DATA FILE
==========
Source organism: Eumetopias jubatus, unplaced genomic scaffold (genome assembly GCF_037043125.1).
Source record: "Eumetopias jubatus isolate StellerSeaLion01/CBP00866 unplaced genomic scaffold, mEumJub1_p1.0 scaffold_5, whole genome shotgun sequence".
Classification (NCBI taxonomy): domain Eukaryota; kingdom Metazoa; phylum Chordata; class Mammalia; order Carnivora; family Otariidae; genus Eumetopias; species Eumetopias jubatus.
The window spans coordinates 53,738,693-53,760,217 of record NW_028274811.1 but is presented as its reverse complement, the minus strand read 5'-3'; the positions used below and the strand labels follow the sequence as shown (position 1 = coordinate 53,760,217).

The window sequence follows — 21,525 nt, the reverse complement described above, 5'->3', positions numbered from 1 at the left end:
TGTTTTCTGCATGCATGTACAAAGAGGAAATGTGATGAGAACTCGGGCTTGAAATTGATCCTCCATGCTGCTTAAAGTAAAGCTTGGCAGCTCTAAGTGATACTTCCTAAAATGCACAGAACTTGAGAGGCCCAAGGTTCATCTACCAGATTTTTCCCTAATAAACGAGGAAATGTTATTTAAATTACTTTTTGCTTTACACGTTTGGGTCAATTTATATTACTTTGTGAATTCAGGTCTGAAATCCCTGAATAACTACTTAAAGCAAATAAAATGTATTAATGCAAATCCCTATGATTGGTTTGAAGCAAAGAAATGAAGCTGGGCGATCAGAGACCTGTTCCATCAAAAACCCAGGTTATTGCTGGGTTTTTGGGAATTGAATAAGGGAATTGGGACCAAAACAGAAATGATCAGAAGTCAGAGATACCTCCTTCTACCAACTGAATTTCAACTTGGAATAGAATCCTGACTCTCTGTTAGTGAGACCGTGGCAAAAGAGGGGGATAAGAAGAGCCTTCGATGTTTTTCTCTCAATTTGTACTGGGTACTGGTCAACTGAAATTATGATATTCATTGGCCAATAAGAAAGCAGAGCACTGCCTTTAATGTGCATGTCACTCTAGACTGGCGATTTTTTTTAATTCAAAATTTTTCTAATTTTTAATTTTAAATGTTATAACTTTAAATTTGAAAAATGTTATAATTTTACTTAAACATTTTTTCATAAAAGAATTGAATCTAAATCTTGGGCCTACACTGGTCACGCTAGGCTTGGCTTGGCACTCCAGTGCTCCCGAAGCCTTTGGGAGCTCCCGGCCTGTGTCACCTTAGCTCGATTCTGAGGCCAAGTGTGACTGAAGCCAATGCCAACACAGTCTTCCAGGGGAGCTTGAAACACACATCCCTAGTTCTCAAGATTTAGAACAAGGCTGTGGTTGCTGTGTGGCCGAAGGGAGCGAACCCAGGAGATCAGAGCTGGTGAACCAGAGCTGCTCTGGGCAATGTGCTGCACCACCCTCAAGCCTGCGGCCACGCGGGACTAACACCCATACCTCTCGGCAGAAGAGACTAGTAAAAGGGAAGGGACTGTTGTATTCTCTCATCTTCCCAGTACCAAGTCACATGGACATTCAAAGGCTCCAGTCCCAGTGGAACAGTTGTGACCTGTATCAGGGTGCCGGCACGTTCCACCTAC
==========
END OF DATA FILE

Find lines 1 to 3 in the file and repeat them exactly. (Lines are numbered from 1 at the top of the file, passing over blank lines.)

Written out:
Source organism: Eumetopias jubatus, unplaced genomic scaffold (genome assembly GCF_037043125.1).
Source record: "Eumetopias jubatus isolate StellerSeaLion01/CBP00866 unplaced genomic scaffold, mEumJub1_p1.0 scaffold_5, whole genome shotgun sequence".
Classification (NCBI taxonomy): domain Eukaryota; kingdom Metazoa; phylum Chordata; class Mammalia; order Carnivora; family Otariidae; genus Eumetopias; species Eumetopias jubatus.